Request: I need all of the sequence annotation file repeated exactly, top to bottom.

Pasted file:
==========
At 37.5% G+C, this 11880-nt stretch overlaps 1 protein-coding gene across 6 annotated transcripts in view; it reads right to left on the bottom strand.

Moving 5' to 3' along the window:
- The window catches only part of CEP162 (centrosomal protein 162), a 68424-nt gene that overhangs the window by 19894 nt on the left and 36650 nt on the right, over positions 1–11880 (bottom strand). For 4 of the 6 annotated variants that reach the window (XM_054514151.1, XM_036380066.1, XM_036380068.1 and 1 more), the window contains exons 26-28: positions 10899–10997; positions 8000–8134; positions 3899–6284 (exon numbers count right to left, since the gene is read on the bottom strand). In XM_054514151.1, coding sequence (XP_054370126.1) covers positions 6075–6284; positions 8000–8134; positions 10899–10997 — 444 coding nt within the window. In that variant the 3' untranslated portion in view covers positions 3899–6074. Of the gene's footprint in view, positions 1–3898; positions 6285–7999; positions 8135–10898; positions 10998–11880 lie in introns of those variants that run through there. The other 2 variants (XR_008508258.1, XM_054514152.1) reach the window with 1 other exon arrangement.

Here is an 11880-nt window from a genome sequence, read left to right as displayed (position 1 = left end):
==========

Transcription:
At 37.5% G+C, this 11880-nt stretch overlaps 1 protein-coding gene across 6 annotated transcripts in view; it reads right to left on the bottom strand.

Moving 5' to 3' along the window:
- The window catches only part of CEP162 (centrosomal protein 162), a 68424-nt gene that overhangs the window by 19894 nt on the left and 36650 nt on the right, over positions 1–11880 (bottom strand). For 4 of the 6 annotated variants that reach the window (XM_054514151.1, XM_036380066.1, XM_036380068.1 and 1 more), the window contains exons 26-28: positions 10899–10997; positions 8000–8134; positions 3899–6284 (exon numbers count right to left, since the gene is read on the bottom strand). In XM_054514151.1, coding sequence (XP_054370126.1) covers positions 6075–6284; positions 8000–8134; positions 10899–10997 — 444 coding nt within the window. In that variant the 3' untranslated portion in view covers positions 3899–6074. Of the gene's footprint in view, positions 1–3898; positions 6285–7999; positions 8135–10898; positions 10998–11880 lie in introns of those variants that run through there. The other 2 variants (XR_008508258.1, XM_054514152.1) reach the window with 1 other exon arrangement.

Here is an 11880-nt window from a genome sequence, read left to right as displayed (position 1 = left end):